SCHOOLBOYS KNOW THE LETTER WRITTEN BY CARACTACUS TO CLAUDIUS CAESAR. But not everyone knows the letter, written about a century earlier, from Cassilbellaunus to Julius Caesar. This is no doubt because it does not come to us from Latin sources. It is given in full by Geoffrey of Monmouth, the twelfth-century writer who, despite his detractors, possessed three advantages: he studied under his uncle, Uchtryd, Bishop of Llandaff, in South Wales; he was himself Bishop of St. Asaph, in North Wales; he also possessed an ancient manuscript from Brittany, which he quotes widely. From any of these sources he could have obtained a copy of the letter of Cassibeliaunus which we quote:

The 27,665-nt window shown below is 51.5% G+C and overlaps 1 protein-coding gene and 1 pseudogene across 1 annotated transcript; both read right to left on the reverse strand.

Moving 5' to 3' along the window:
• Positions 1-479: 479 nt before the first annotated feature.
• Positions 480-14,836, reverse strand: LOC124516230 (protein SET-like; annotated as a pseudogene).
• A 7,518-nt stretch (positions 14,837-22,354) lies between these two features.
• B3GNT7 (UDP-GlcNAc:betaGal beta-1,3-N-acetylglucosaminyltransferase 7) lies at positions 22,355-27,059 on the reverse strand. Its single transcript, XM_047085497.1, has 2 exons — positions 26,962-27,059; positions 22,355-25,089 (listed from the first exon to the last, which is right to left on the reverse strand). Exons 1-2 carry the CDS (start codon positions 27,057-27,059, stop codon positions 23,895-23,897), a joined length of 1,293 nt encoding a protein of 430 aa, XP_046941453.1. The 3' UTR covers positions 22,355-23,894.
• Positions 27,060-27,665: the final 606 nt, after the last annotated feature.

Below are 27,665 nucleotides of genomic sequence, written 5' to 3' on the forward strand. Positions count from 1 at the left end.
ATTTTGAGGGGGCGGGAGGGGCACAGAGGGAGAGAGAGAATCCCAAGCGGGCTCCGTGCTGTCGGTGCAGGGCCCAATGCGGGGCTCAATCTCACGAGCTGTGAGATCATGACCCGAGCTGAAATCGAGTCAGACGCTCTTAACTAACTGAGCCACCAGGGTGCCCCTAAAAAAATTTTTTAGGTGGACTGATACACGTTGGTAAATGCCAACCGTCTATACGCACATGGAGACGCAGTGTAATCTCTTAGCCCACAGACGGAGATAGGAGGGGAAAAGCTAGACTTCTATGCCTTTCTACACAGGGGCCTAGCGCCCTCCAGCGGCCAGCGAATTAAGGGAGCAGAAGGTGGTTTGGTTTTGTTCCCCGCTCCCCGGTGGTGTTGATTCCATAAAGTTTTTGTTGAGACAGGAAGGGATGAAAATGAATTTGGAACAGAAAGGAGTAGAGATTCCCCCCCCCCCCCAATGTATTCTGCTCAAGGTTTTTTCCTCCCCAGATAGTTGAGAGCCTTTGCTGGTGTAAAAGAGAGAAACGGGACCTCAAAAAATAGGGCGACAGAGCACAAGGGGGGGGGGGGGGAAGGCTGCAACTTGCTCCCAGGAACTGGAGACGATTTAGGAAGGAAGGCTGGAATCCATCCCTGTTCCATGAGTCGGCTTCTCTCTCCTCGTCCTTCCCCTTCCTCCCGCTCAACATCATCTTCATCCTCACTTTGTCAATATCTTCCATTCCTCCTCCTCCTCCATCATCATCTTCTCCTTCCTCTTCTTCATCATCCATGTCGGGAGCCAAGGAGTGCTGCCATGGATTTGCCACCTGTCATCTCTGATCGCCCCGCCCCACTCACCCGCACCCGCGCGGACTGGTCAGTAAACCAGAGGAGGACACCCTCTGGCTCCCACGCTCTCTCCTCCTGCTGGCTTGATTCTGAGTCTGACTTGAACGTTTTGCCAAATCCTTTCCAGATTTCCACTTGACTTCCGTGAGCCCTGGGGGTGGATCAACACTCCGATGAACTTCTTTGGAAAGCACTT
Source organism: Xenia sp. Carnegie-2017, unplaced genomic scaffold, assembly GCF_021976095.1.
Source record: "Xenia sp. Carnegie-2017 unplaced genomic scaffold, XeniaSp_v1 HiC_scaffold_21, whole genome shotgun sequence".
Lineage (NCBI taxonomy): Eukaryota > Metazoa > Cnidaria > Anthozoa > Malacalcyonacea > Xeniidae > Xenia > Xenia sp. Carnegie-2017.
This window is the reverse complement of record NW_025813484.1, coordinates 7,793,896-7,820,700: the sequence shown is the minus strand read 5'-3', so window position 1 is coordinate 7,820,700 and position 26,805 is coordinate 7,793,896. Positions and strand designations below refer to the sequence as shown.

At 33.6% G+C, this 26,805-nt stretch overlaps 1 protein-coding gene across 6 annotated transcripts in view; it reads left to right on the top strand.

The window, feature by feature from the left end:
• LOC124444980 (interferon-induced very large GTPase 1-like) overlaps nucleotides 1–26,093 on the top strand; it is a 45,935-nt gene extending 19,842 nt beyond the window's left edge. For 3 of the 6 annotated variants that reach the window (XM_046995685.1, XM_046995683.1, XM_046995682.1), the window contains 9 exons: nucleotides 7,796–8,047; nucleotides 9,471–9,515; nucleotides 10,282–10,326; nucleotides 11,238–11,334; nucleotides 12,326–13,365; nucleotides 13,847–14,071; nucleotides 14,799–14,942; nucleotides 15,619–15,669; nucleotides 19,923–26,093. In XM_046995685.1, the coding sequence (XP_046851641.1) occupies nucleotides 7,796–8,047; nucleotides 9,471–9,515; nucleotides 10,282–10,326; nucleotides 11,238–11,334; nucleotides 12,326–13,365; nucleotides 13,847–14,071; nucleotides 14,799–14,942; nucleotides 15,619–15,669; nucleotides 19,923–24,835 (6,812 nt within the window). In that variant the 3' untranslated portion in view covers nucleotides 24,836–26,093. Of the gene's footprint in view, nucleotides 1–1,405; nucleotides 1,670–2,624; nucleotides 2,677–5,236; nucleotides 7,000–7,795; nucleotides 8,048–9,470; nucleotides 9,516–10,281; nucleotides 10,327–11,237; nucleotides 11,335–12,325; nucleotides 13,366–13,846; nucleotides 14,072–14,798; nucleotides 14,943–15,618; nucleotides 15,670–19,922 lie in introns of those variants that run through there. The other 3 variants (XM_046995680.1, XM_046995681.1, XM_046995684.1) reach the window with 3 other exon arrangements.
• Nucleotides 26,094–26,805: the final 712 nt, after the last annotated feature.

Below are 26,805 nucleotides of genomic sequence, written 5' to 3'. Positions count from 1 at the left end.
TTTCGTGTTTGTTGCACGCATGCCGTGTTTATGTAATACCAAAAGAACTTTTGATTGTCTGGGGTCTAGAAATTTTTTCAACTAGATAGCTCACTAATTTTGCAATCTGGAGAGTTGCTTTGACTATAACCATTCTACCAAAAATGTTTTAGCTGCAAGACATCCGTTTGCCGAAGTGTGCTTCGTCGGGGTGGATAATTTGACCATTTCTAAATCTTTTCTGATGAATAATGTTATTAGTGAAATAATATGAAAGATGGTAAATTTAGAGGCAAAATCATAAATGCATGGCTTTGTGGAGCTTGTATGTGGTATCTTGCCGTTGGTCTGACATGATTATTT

Cassibelaun, king of the Britons, to Calus Julius Caesar. We cannot but wonder, Caesar, at the avarice of the Roman people, since their insatiable thirst after money cannot let us alone whom the dangers of the ocean have placed in a manner out of the world; but they must have the presumption to covet our substance, which we have hitherto enjoyed in quiet. Neither is this indeed sufficient; we must also prefer subjection and slavery to them, before the enjoyment of our native liberty.